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Women Lead Blockchain Law

Notoriously male dominated fields such as technology and law are seeing a serious shift towards a more inclusive future. Female lawyers are stepping into leadership positions in major law firms and advising on blockchain, cryptocurrencies and NFTs.


The world is different for women at law firms now than it was during the Internet boom, when male lawyers were at the helm of the significant majority of tech-related law firm practice groups. Today, many female lawyers are working tirelessly to usher a new era of diversity into the world of blockchain law. They see the potential to build this new system differently so more women and minorities can enter the $3 trillion market. One such lawyer is Judith Rinearson, who co-leads K&L Gates’s blockchain practice group. “We’re not about to wait for someone to tell us, it’s okay to come on in,” said Rinearson. “When we saw blockchain coming down the pike, we jumped on it.”


Cryptocurrencies are digital currencies that can be held as investments or used to buy goods and services. Whereas blockchain allows digital information to be distributed but not copied through the use of cryptography in decentralized and difficult to hack digital ledgers. Non-Fungible Tokens (AKA, NFTs) are a type of asset which uses blockchain to record ownership of digital items such as images, videos and collectibles.


The cryptocurrency industry is unlike several other technology and financial industries. We are seeing more and more female founders and leaders of blockchain companies. Kinjal Shah who is a senior associate at Blockchain Capital and an investor in the Komorebi Collective for women and nonbinary crypto founders says she sees the potential to build this new financial system differently and is wary of re-creating the original financial system and actively works against that. “I don’t want new folks entering into crypto to feel like they’re transitioning from old Wall Street to new Wall Street,” Shah said. “I want the environment to feel approachable and inclusive.”


According to experts, more women leading blockchain companies seems to be one of the reasons for the ascendance of female lawyers in the field. Joshua Klayman, who is the U.S. head of fintech and head of blockchain and digital assets for Linklaters says, “Having women lead in a field where you have critical mass is vitally important. It inspires others, and can show them, ‘You can learn this. You can do this.’”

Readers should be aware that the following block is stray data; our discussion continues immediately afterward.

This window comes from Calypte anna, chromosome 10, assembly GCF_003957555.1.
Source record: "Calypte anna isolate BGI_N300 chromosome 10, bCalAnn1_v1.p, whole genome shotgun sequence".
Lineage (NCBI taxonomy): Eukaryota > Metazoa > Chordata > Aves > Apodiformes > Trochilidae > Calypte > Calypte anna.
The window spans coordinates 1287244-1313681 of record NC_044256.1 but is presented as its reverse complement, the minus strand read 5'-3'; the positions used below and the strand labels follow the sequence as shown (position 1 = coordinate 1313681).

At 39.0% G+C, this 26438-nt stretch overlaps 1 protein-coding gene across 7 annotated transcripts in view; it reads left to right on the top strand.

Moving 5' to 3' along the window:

Katie Haun who spent much of her professional life prosecuting prison gangs, corrupt officials, and the mafia, is now the first female general partner at Silicon Valley investing powerhouse Andreessen Horowitz. Haun runs the $350 million cryptocurrency fund, making her one of the most recognizable investors in the space.


With Twitter handles such as @crypto_chicks, @NFTgirl and @BTCbombshell, women NFT artists and collectors flaunt their affiliation on social media and cheer each other on. Many also support charitable causes for women and girls.


It seems more and more women want in, at least to gain an understanding of the technology and how it affects their areas of practice.


Gender disparities, like in the financial industry have dogged the legal services industry for generations, but female lawyers of today see an opportunity to shape the emerging DeFi legal world differently from the existing technology and law space. For many this means actively hiring and recruiting female lawyers and investing into their growth and transition into becoming leaders in this space.


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